Patients who used telemedicine to check in with providers after vascular surgery demonstrated higher care satisfaction than peers discharged under normal care processes, according to a study published in Annals of Vascular Surgery.
For the study, researchers examined the outcomes and recovery process of 30 vascular surgery patients in Appalachia who all had surgical incisions in their groins. Sixteen patients received tablets with telemedicine capabilities that transmitted data to nurse care managers, along with a home monitoring kit that included thermometers, blood pressure cuffs, scales and pulse oximeters. Care managers logged into the telemedicine platform to review patient data, identify abnormalities and intervene accordingly.
The other 14 patients received routine discharge instructions, but no monitoring equipment or tablet.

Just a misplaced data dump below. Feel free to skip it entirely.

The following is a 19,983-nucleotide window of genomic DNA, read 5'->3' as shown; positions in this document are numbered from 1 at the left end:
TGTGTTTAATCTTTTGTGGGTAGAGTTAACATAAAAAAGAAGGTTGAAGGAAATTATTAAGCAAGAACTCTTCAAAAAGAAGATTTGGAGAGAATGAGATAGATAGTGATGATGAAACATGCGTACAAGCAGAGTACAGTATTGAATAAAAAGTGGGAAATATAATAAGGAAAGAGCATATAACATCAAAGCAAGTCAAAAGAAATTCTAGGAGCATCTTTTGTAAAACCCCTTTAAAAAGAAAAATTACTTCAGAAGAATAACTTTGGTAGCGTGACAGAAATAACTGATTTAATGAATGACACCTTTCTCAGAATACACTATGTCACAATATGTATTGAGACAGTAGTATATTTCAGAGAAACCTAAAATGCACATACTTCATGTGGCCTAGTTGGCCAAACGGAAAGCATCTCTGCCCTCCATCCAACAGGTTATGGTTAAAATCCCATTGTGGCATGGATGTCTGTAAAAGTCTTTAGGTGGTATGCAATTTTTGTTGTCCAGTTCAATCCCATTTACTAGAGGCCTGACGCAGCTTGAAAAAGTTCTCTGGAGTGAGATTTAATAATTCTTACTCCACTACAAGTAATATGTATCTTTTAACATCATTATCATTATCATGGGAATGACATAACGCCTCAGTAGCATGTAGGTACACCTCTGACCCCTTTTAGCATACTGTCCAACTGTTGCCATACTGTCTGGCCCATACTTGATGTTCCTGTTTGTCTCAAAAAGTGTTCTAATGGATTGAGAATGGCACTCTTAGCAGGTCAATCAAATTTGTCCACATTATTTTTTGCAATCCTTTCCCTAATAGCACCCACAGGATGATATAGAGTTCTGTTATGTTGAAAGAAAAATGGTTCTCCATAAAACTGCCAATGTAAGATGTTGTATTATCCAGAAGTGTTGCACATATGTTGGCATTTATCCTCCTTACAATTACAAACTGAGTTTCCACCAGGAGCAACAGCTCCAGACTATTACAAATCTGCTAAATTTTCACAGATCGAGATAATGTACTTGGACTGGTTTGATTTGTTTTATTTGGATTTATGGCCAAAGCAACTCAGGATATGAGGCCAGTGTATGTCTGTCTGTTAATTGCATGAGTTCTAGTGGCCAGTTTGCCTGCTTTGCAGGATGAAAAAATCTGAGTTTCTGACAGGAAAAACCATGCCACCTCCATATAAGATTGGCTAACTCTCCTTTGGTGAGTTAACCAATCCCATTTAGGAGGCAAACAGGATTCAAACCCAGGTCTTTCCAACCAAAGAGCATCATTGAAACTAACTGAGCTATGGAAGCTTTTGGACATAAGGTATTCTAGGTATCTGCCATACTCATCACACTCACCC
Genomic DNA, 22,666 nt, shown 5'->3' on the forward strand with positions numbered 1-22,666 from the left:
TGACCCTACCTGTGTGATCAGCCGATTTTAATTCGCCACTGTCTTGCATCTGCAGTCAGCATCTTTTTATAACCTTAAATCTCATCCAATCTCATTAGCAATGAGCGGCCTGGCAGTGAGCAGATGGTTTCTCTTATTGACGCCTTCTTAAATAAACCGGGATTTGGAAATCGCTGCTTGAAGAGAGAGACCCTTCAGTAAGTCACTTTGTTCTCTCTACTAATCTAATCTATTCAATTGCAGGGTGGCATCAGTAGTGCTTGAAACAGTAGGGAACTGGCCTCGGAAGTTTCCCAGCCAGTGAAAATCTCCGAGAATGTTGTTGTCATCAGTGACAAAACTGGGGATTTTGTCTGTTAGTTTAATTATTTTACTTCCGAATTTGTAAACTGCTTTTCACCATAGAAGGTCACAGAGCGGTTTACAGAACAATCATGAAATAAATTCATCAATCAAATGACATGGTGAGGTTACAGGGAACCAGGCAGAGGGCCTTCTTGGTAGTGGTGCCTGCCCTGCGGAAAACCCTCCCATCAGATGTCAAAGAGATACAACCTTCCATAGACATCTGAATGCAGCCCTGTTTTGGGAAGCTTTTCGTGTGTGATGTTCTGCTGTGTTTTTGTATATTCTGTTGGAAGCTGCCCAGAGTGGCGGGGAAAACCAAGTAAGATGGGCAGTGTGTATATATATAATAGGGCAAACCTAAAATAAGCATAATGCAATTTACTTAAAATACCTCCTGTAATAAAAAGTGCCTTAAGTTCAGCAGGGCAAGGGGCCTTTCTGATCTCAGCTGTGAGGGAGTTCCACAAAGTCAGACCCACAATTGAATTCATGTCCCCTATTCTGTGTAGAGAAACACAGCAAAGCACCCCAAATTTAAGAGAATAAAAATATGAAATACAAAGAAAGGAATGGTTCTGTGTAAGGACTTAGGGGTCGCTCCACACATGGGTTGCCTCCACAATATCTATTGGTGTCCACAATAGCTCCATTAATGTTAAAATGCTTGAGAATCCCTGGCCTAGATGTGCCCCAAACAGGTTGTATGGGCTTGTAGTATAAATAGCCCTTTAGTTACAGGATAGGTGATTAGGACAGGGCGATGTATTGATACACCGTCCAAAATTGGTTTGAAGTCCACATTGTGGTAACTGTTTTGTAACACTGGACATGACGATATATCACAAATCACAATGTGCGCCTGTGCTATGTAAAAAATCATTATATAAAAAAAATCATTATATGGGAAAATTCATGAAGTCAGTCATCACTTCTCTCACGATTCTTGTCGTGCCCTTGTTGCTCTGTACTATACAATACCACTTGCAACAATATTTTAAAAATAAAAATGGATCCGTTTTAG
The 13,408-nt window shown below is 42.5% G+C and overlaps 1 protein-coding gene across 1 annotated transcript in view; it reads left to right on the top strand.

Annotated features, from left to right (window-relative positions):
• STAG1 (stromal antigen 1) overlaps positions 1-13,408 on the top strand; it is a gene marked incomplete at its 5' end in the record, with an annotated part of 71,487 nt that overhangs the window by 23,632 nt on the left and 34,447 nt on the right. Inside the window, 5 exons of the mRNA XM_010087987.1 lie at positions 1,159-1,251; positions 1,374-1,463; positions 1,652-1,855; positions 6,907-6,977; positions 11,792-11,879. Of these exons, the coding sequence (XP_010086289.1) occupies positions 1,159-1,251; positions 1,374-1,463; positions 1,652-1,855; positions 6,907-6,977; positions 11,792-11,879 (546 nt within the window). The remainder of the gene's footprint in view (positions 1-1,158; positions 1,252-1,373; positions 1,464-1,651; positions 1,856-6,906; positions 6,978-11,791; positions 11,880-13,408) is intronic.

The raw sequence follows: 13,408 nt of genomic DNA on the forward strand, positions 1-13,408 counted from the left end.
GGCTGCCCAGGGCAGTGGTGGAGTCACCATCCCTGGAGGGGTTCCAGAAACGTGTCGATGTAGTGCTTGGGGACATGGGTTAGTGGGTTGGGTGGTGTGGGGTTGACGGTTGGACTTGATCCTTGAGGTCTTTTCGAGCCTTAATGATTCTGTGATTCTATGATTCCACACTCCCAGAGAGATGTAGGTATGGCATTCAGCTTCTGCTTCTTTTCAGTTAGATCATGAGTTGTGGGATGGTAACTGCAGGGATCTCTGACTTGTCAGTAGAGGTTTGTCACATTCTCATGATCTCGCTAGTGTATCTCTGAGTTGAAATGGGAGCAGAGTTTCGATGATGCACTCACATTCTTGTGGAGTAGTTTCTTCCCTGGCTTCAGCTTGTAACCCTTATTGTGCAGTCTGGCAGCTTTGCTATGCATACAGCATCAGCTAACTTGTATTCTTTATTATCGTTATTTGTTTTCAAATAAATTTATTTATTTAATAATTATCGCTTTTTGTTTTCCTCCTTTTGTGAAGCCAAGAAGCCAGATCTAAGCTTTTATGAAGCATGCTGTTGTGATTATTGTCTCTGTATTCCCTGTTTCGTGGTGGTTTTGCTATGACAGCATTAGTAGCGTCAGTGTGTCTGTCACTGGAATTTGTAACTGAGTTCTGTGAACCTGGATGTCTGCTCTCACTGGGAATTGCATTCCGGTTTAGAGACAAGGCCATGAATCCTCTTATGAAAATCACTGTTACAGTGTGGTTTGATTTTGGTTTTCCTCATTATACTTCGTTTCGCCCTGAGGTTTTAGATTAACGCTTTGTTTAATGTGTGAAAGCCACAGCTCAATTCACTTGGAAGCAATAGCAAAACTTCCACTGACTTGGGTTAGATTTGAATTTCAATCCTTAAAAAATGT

Researchers did not identify significant differences in readmission or wound infection rates between the two groups after 30 days, which they attributed to the study’s small sample size. However, patients who used telemedicine had higher scores for physical function and mental health. They also demonstrated a higher level of satisfaction with their care. Ninety-one percent of patients gave the telemedicine app a four or five rating on a five-point scale for ease of use.